Energy Internet and eVehicles Overview

Governments around the world are wrestling with the challenge of how to prepare society for inevitable climate change. To date most people have been focused on how to reduce Green House Gas emissions, but now there is growing recognition that regardless of what we do to mitigate against climate change the planet is going to be significantly warmer in the coming years with all the attendant problems of more frequent droughts, flooding, sever storms, etc. As such we need to invest in solutions that provide a more robust and resilient infrastructure to withstand this environmental onslaught especially for our electrical and telecommunications systems.

Linking renewable energy with high speed Internet using fiber to the home combined with eVehicles and dynamic charging where vehicle's batteries are charged as it travels along the road, may provide for a whole new "energy Internet" infrastructure for linking small distributed renewable energy sources to users that is far more robust and resilient to survive climate change than today's centralized command and control infrastructure. For more details please see:

Using eVehicles for Renewable Energy Transportation and Distribution: and

Free High Speed Internet to the Home or School Integrated with solar roof top:

High level architecture of Internet Networks to survive Climate Change:

Architecture and routing protocols for Energy Internet

Tuesday, April 21, 2009

The Fallacy of energy efficiency, green data centers and smart grids

[I am spurred to write this long winded post based on press release issued by Verizon today. Verizon claims that a 3% improvement in CO2 efficiency per million dollars in revenue. This sounds all very laudable, until you realize the Verizon’s year on revenue increase from 2007 was almost 5% which means that Verizon’s overall absolute value of CO2 emissions have increased. Efficiency in energy or Co2 emissions, like that cited by Verizon, is one of the enduring myths that surround the entire issue of climate change. While I agree there can be cost savings and energy efficiencies with smart use of ICTs, energy consumption is NOT the problem facing the planet. Greenhouse gas emissions are the number one problem and often energy or CO2 “efficiency” solutions as we have seen from Verizon may mask the real issue of how to reduce overall CO2 production . Far too often people confuse energy efficiency with helping reduce CO2, where in fact the problem is the energy mix. Ensuring that most, if not all, your energy comes from non-fossil fuel sources, will have much more direct impact on CO2 emissions regardless of how efficient or wasteful you are with that energy. If you are genuinely concerned about global climate change, one’s investments in technology and energy solutions should be first and foremost predicated on how they reduce CO2 emissions, and not efficiency .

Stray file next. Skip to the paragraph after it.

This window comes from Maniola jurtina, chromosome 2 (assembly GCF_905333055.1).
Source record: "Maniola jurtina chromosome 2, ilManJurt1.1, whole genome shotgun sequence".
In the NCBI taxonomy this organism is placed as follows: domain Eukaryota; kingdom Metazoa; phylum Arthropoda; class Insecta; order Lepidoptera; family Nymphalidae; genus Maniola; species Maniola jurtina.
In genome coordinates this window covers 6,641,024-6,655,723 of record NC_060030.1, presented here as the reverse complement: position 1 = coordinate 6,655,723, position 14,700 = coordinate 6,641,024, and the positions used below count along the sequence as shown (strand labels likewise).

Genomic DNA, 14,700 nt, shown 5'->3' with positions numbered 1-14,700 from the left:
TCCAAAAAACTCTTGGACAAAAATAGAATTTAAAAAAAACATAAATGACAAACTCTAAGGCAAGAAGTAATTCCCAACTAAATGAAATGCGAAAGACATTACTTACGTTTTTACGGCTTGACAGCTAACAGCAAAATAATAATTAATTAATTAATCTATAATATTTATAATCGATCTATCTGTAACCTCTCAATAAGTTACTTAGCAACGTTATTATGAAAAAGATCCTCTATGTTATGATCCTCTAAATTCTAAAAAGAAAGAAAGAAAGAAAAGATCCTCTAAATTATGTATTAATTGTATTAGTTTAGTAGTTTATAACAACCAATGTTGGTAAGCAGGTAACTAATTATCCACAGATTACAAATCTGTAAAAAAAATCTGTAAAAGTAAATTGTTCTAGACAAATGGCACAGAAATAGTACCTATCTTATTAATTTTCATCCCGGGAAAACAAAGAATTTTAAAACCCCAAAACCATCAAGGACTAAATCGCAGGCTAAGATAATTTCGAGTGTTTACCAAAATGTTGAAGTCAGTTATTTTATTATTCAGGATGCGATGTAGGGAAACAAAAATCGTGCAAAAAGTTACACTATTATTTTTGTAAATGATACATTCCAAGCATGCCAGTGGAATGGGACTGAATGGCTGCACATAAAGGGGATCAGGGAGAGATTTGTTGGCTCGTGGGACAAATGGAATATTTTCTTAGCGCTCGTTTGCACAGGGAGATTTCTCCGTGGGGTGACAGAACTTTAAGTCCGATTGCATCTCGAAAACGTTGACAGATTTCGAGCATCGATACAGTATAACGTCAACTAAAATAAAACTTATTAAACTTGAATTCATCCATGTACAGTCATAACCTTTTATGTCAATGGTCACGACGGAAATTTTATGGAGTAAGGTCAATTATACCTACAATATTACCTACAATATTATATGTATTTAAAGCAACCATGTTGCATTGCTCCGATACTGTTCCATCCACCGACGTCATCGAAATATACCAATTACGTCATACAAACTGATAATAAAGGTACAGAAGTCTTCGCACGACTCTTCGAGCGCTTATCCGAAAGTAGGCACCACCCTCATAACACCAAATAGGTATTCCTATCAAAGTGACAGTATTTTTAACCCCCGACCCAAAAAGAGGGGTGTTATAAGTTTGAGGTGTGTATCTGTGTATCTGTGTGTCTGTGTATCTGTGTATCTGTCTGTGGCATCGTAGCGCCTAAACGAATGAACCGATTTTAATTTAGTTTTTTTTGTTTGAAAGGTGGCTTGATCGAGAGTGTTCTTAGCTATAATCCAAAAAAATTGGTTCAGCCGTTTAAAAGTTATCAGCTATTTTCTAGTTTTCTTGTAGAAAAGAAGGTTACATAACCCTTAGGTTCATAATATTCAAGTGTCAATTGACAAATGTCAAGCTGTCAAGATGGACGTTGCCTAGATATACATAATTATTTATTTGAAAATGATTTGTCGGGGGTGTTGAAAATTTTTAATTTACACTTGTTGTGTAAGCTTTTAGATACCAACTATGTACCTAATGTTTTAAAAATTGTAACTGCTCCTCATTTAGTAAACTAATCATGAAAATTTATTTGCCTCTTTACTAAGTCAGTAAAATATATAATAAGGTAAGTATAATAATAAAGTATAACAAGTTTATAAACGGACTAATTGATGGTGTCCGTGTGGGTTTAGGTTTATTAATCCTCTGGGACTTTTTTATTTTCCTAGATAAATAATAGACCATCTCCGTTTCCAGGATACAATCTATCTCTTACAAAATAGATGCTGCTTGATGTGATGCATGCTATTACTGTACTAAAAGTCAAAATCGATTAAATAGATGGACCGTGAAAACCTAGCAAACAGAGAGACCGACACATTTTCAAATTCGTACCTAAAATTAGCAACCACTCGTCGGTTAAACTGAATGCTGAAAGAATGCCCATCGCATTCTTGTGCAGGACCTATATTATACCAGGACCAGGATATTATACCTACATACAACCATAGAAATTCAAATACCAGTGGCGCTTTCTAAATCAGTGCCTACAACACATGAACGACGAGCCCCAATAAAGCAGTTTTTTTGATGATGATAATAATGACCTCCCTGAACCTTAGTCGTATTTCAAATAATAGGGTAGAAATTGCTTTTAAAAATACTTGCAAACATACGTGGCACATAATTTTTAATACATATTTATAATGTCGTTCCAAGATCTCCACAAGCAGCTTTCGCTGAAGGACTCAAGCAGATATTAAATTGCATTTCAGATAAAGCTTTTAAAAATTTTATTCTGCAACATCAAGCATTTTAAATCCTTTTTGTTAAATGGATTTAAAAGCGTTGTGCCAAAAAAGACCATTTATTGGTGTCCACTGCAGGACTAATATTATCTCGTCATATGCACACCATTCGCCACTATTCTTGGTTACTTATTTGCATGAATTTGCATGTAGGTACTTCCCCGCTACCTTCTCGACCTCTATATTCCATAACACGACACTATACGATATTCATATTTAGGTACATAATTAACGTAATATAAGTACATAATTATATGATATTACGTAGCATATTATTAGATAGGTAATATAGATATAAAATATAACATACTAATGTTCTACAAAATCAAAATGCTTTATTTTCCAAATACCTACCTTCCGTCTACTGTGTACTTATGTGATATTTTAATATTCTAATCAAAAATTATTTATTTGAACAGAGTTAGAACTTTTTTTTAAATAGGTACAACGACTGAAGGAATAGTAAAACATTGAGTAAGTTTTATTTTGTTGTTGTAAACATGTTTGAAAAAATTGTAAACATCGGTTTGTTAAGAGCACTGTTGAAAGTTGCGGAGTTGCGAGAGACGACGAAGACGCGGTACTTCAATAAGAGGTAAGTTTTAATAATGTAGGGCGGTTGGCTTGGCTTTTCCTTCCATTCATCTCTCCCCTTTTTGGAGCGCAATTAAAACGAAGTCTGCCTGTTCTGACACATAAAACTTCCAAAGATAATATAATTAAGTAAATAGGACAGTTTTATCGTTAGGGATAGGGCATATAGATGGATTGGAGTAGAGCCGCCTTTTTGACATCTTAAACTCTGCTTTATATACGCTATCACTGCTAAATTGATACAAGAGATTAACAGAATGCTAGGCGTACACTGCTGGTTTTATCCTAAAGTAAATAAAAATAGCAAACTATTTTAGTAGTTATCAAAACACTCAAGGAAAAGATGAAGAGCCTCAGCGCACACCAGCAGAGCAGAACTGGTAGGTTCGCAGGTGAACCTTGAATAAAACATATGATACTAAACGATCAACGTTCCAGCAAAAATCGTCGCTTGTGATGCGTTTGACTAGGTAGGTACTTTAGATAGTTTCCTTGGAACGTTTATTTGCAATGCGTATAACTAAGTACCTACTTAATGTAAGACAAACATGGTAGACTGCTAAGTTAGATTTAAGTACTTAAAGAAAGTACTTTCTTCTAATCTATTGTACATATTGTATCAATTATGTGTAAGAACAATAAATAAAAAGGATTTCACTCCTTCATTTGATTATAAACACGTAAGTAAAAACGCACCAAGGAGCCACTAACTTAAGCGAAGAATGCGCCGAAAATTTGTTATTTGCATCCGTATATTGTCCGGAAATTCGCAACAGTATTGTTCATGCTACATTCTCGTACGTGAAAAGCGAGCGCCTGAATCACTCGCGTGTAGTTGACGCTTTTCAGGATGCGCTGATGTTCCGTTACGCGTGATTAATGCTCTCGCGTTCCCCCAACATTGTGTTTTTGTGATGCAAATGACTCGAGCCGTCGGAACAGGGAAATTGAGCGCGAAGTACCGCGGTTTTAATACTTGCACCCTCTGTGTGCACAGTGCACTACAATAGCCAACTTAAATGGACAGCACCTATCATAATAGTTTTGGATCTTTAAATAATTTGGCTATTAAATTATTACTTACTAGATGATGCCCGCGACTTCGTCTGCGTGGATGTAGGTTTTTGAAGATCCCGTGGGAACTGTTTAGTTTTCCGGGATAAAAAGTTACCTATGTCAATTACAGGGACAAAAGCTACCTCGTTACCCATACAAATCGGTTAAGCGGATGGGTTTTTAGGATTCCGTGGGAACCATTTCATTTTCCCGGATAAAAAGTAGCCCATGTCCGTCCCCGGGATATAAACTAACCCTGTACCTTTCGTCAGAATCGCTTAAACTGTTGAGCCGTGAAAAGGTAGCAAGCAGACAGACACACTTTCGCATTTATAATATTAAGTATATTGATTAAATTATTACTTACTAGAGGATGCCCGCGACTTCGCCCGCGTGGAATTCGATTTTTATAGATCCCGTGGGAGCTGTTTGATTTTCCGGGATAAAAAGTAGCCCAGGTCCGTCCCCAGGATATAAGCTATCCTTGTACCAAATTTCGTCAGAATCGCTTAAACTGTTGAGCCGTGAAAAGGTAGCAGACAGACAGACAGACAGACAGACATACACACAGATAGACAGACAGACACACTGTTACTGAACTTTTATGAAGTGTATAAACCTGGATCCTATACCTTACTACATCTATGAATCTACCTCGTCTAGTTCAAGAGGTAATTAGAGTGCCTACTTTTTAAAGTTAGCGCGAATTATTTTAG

The paradox of energy efficiency has been demonstrated over and over by many economists and is often referred to the Jevons paradox or Khazoom Brookes postulate where paradoxically energy efficiency increases energy consumption – and if that energy comes from dirty power sources it then increases CO2 emissions. More accurately in a paper by Horace Herring [] the postulate states that "energy efficiency improvements that, on the broadest considerations, are economically justified at the microlevel, lead to higher levels of energy consumption at the macrolevel.". The paradox applies not only to energy but also to improved efficiency in a variety of markets from labour to aircraft travel as illustrated by Herring:

“Employees are told that they must raise their productivity if they are to improve their job prospects. On the local microlevel this seems absurd, as many shop stewards (and the Luddites) once argued. However on the macrolevel the increased economic output, resulting from higher labour productivity, has lead (in the long term) to a growth in the number of employees; and